Silentium Victoriam Accelerat

The United States Office of Censorship operated from December 19, 1941 through August 15, 1945 to censor international wartime communications.

When President Roosevelt created the office, he wrote:

All Americans abhor censorship, just as they abhor war. But the experience of this and of all other Nations has demonstrated that some degree of censorship is essential in wartime, and we are at war.

Read Roosevelt’s entire executive order here.

Byron Price, the executive editor of the Associated Press was appointed the first and only Director of Censorship. Price’s biggest task during the war was to keep secret information about development of the atomic bomb.¬† Price’s office developed the “Code of Wartime Practices” which, although voluntary for American radio and press outlets, made clear that certain pieces of information were not to be published.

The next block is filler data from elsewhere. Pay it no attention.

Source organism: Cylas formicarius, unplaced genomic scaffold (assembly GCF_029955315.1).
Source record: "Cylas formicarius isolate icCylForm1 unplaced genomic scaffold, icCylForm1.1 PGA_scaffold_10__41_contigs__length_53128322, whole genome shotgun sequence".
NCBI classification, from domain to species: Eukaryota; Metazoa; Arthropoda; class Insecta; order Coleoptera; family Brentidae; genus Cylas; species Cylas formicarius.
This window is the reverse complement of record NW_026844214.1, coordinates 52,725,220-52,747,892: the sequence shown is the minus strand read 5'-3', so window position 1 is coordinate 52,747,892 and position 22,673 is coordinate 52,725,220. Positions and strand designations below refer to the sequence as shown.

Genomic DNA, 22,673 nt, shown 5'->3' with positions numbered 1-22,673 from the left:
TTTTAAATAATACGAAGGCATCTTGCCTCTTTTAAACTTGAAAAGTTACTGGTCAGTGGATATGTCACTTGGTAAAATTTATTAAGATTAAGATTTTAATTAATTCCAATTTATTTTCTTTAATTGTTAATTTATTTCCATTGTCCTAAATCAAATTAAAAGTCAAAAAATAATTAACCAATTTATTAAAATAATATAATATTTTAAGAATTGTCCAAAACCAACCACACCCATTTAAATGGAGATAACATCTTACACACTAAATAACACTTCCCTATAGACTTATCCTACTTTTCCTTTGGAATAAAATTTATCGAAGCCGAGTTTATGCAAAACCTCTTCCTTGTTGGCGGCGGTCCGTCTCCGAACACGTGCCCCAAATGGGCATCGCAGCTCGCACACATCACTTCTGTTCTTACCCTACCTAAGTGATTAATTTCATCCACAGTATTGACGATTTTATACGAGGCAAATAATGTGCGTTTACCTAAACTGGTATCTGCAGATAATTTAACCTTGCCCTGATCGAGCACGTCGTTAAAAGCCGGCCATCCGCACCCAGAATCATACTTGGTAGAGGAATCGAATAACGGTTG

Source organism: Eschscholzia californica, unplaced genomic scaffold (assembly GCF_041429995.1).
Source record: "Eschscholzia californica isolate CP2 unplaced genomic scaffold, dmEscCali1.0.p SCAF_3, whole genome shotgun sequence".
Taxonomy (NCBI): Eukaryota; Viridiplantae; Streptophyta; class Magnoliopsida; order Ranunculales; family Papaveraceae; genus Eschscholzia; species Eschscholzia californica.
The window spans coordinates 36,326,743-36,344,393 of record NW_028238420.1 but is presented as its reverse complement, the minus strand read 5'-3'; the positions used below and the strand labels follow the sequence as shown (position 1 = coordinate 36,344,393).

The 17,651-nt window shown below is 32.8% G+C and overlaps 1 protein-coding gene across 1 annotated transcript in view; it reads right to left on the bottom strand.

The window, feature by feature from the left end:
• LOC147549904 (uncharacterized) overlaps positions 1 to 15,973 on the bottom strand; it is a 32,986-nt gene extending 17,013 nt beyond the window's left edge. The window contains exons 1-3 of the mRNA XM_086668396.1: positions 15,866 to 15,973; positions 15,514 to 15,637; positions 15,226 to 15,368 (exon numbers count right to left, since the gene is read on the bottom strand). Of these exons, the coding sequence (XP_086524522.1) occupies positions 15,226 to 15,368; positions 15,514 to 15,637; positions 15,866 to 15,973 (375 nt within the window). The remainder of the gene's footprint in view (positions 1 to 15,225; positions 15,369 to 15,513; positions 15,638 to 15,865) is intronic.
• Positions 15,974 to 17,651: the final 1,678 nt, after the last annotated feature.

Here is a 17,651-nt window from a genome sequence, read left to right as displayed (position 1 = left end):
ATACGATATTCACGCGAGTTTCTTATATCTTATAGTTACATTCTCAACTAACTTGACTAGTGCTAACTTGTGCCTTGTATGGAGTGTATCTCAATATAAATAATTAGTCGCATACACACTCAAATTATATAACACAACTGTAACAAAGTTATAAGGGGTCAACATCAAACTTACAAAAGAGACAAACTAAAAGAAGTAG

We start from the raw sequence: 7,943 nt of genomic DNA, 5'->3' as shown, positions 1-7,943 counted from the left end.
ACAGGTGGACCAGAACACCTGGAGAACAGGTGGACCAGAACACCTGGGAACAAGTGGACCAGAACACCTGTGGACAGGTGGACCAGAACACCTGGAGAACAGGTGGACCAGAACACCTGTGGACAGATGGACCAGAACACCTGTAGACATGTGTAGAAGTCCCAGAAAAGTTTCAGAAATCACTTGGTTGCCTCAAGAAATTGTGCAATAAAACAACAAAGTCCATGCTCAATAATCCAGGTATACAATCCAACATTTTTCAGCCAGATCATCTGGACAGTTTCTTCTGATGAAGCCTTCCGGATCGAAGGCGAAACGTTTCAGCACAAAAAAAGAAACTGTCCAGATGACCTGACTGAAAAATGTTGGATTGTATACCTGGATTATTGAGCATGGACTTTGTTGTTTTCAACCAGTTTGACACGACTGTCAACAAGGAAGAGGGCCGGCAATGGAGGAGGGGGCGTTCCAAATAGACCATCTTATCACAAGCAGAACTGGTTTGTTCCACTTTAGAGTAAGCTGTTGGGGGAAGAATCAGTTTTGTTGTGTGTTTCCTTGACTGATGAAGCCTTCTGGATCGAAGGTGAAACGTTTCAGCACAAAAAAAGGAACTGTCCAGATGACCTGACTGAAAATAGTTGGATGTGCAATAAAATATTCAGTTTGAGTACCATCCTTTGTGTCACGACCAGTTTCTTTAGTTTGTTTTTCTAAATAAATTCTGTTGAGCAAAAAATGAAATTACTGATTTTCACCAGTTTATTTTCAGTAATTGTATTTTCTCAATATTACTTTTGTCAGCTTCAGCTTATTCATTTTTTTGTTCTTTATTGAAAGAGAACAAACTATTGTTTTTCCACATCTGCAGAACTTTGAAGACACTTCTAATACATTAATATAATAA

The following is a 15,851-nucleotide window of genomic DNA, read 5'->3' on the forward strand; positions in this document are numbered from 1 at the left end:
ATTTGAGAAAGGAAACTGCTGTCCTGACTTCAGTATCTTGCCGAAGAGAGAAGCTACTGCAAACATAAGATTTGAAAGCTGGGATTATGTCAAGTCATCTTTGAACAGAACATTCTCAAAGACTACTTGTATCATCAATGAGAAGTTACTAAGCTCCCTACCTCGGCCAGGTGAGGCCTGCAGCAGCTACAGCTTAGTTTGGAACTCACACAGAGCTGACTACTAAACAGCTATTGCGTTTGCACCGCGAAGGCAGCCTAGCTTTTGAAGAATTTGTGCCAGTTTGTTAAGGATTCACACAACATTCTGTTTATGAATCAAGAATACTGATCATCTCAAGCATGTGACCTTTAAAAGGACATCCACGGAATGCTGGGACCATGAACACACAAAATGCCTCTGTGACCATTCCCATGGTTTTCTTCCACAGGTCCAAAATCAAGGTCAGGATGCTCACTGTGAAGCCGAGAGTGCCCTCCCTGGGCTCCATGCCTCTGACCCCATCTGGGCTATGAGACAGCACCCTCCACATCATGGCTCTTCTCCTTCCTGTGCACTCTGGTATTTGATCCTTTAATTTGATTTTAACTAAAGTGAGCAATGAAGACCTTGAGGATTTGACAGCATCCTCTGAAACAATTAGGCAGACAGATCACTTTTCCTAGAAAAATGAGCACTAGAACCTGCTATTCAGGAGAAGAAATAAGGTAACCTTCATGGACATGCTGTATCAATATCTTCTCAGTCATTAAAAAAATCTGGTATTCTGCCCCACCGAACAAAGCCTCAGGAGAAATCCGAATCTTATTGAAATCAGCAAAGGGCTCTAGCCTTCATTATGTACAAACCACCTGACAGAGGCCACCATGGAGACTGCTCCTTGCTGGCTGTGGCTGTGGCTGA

The office operated under the motto Silentium Victoriam Accelerat, which from Latin translates Silence Speeds Victory.

Interesting further reading:
Secrets to Victory
Wikipedia

censorshippin

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